Hungry for Something Good, Pittsburgh? Where We're Eating in November.
We're breaking bread at Madeleine Bakery & Bistro, loving what's happening at Ki Ramen and sharing some sandwich news. Plus, we talk to Pittsburgh bartending pal Allie Contreras, who now lives in Los Angeles.
photo by erin kelly
Madeleine Bakery & Bistro
Andrew and Abigail Stump run the adorable Madeleine Bakery & Bistro in Regent Square, with Andrew, who previously worked at notable establishments such as Bar Marco, Lautrec and Five Points Artisan Bakeshop, as the operation’s head baker. His extraordinary talent is on display in flaky, buttery croissants; puffy, layered kouign amann; gooey chocolate chip cookies and pastries such as plum danish. Baguettes, sourdough loaves, soups and sandwiches also are available and highly recommended.
609 S. Trenton Ave., Regent Square; 412/371-1010, madeleinepgh.com
photo by laura petrilla
Roger Li is beginning to establish a reputation as a restaurateur who doesn’t rest on his laurels. Much in the same way he and his team honed in last year at Umami, the third-floor izakaya he owns with Derek Brunell (Round Corner Cantina), it feels as though he’s hitting his stride at Ki Ramen, the noodle shop he runs with Domenic Branduzzi (Piccolo Forno). There now is a wicked depth-of-flavor in the shio broth, and the curry broth, which I called out as watery in my March review, now is a flavorful vegetarian option. I’m digging the expanded side-dish menu; offerings such as snow-pea leaves, fried rice and vegetable spring rolls are a nice way to round out a meal, and they point toward future expansion of the Ki concept, which also includes Ki Pollo. Ki Ramen’s late night series is a favorite, too. It’s a treat to munch on fusion specials such as pepperoni roll bao buns, bulgogi empanadas and ramen carbonara deep into the night.
4401 Butler St., Lawrenceville; 412/586-4796, kiramenpgh.com
photo by erin kelly
Tom Baron and Juno Yoon were interested in running a restaurant that would serve healthy, Cal-Mex cuisine, proper margaritas and great beer when they opened Mad Mex in Oakland in October 1993 (Yoon left the company in 2000). Twenty five years later, there are 13 Mad Mex restaurants, with locations as far afield as Erie and Philadelphia. The most casual concept in the big Burrito Restaurant Group — which includes Casbah, Eleven, Soba, Kaya and umi — features a menu that includes tacos, burritos and wings with plenty of vegetarian options. November also highlights the most famous Mad Mex creation: the Thanksgiving-themed Gobblerito.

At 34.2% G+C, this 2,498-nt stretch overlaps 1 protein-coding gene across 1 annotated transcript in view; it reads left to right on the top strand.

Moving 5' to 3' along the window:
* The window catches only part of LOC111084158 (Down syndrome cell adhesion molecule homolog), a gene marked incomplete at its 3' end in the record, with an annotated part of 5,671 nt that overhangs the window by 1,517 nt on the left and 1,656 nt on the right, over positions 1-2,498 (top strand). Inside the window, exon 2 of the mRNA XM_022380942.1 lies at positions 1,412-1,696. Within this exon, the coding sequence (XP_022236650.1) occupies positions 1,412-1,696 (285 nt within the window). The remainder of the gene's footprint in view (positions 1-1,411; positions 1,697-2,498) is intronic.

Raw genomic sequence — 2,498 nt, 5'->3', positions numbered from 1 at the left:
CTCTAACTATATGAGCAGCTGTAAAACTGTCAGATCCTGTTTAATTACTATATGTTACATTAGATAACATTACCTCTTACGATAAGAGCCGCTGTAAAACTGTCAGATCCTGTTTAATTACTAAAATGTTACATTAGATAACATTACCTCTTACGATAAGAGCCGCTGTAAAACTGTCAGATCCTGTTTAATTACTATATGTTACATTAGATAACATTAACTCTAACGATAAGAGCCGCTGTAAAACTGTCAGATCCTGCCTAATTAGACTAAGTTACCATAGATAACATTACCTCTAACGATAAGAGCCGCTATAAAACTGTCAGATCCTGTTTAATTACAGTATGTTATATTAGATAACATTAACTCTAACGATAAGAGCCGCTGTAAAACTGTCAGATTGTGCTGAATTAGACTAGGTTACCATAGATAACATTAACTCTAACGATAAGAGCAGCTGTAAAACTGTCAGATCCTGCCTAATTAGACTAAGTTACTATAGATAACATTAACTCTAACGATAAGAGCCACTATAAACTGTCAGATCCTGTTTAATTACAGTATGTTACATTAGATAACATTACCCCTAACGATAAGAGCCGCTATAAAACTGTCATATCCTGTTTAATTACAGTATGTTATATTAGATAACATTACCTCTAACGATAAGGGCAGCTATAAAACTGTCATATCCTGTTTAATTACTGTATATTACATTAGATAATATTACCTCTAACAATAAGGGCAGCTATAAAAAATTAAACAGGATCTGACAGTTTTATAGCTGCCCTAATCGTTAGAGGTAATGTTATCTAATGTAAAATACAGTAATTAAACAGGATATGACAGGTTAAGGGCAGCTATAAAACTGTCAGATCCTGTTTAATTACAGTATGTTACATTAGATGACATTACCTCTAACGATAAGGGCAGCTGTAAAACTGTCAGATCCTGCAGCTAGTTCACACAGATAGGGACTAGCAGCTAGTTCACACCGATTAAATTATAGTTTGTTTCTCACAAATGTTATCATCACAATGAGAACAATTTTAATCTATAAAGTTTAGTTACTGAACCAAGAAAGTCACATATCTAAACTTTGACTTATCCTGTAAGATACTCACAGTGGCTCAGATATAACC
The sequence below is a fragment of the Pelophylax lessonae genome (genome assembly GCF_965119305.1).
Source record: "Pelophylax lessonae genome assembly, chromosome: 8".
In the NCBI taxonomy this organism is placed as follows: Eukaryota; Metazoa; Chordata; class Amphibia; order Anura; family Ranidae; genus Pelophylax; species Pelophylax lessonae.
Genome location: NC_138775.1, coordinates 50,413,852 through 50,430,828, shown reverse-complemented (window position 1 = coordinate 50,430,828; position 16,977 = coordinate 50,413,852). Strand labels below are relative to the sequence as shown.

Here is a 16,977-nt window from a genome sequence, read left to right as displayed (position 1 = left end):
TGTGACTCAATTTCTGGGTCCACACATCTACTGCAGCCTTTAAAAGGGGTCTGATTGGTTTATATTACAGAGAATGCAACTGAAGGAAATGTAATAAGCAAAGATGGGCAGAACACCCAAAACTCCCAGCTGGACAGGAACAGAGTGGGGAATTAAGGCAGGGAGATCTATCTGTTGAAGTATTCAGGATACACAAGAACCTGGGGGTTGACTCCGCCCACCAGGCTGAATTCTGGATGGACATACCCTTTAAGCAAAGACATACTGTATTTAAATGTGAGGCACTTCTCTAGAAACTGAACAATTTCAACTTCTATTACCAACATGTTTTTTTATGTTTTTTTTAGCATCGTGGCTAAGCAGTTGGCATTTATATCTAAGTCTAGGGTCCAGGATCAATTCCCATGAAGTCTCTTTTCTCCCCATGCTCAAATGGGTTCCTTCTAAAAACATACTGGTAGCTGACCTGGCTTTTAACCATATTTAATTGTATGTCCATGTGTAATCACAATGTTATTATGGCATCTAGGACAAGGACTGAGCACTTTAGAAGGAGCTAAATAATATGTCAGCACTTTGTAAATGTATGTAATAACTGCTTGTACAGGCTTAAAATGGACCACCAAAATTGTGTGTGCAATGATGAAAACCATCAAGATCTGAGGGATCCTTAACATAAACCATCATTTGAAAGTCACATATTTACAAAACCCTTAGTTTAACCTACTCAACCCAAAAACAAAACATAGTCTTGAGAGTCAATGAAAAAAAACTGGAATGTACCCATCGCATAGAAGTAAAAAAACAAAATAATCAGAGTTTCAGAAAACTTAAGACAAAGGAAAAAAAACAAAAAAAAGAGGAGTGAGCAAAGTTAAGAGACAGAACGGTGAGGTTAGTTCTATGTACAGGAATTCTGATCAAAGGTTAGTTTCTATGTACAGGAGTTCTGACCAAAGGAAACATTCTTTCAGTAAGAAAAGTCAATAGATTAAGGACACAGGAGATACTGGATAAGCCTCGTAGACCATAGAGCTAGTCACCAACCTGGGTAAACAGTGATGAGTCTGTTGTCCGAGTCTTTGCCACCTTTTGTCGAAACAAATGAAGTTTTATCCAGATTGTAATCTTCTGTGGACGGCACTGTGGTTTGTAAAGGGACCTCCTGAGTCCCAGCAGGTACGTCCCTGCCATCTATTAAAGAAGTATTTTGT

Various locations; madmex.com
In Sandwich News:
Kendyl Ryan and Dan Rodriguez, owners of the popular pop-up dinner series Duncan Street Dinners, have found a new home and a new focus in Millvale. Their monthly five-course dinners will continue in the dining room of the space, but their business now primarily is focused on sandwiches. Bread, meats, vegetables and accoutrement all are prepared in-house, and there always will be a thoughtful vegan or vegetarian option on the menu. In the Strip District, owner/chef of Joey’s Snack Bar Joey Hilty has decided to shift the focus of his Smallman Galley stall to focus on sandwiches. Look for permutations such as roast pork with rapini and provolone, chicken parmigiana (loaded with cheese) and mushroom cheesesteak, all stuffed inside Mediterra Bakehouse pizza bianca bread. Hilty is setting the stage to become a hero of crushability with these offerings.
Bartender | Harvard & Stone/El Dorado, Los Angeles
Prior to moving to Los Angeles in March 2017, Allie Contreras stood out in the Pittsburgh bar scene making cocktails at establishments such as Round Corner Cantina, Bar Marco and Verde. Pittsburgh Magazine caught up with her while she was on shift at Harvard & Stone in East Hollywood; she also bartends at El Dorado in Downtown L.A. Contreras will guest bartend in Pittsburgh on Nov. 27 at The Goldmark in Lawrenceville.
What do you like to do on your days off in Los Angeles?
I’ve gotten a lot healthier. I love boxing. I’ve gotten into hiking; there are so many places you can go here, it’s crazy. I love driving around, too, because there are so many different neighborhoods and cultures to explore. And, of course, I’m always trying to find different places to eat.
What do you miss about Pittsburgh?
The people. They keep it real. The community is so small it’s like a family. I’ve created one here, but if I could carry my people from Pittsburgh around with me I would. This is a destination though, so people do come and visit. And they can do research and development in this room (the back bar at Harvard & Stone).
What other cities would you want to spend some time in to learn about the craft of cocktails?
Houston. I met a lot of bartenders from there recently who are doing some cool things. Spain. London. Bartenders in those places are doing amazing work.
What’s something that Pittsburgh should know about being a bartender in Los Angeles?
You have to know someone here. It doesn’t matter what you’ve done before. I was lucky that I knew people from earlier in my career. But people send in headshots. Headshots! A lot of people come here without craft cocktail experience. But there are also a ton of great bartenders in town.